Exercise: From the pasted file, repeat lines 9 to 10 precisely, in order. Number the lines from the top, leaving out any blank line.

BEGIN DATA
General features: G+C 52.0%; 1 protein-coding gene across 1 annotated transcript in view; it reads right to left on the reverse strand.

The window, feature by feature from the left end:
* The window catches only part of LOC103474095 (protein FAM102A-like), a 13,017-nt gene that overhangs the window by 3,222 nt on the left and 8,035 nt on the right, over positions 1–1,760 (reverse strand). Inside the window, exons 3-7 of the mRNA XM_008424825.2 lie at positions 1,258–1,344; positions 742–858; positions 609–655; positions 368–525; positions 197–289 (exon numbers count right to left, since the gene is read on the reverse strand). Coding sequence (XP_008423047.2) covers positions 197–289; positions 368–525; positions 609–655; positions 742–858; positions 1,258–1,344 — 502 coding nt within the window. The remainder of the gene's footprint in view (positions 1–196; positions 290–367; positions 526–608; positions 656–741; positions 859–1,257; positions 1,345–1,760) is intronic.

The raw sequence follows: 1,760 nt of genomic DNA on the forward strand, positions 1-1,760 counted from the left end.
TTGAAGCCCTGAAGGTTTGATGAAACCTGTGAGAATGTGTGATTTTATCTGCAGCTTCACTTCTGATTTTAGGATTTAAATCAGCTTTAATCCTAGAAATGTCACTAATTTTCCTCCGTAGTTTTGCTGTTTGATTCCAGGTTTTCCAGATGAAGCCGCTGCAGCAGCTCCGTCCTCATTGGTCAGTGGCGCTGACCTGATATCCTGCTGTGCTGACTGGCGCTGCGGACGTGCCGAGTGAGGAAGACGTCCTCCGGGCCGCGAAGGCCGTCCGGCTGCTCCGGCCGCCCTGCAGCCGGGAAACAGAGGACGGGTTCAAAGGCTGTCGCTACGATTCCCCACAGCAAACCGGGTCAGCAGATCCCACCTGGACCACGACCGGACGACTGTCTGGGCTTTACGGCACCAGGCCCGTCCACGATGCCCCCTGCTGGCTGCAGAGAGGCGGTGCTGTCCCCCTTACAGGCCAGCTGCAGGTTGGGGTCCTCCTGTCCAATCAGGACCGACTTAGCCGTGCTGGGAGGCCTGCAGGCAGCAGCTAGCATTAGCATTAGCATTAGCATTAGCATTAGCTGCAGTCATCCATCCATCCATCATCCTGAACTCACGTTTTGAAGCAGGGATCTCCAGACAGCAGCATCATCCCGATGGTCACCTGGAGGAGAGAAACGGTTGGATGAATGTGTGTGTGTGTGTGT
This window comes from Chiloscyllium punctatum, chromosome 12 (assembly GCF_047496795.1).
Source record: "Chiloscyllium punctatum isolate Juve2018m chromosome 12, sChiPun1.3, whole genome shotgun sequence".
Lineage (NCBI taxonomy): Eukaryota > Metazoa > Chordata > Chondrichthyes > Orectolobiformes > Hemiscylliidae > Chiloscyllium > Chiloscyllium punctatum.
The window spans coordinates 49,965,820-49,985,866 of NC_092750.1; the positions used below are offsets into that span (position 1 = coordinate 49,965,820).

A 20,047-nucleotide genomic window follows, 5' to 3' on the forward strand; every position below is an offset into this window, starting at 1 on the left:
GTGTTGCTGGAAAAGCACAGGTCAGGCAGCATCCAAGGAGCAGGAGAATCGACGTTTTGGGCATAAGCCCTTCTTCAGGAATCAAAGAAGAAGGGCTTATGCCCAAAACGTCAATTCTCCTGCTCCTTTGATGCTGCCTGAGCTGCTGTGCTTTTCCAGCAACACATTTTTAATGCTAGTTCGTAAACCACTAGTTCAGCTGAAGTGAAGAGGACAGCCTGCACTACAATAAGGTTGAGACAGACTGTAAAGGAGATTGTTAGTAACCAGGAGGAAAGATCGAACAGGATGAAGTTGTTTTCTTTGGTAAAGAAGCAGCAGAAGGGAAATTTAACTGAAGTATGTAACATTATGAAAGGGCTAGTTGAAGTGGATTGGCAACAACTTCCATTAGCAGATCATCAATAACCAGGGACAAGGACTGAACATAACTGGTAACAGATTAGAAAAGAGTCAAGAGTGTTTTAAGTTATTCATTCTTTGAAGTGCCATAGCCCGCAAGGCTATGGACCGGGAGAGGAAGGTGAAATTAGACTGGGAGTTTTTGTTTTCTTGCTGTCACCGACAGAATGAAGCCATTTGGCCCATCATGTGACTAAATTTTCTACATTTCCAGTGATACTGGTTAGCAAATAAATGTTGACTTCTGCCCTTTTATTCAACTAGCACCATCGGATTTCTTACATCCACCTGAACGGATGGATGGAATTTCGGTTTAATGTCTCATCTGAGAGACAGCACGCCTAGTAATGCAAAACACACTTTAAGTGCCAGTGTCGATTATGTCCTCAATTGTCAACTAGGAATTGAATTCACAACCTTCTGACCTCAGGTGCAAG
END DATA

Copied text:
The window spans coordinates 49,965,820-49,985,866 of NC_092750.1; the positions used below are offsets into that span (position 1 = coordinate 49,965,820).

A 20,047-nucleotide genomic window follows, 5' to 3' on the forward strand; every position below is an offset into this window, starting at 1 on the left: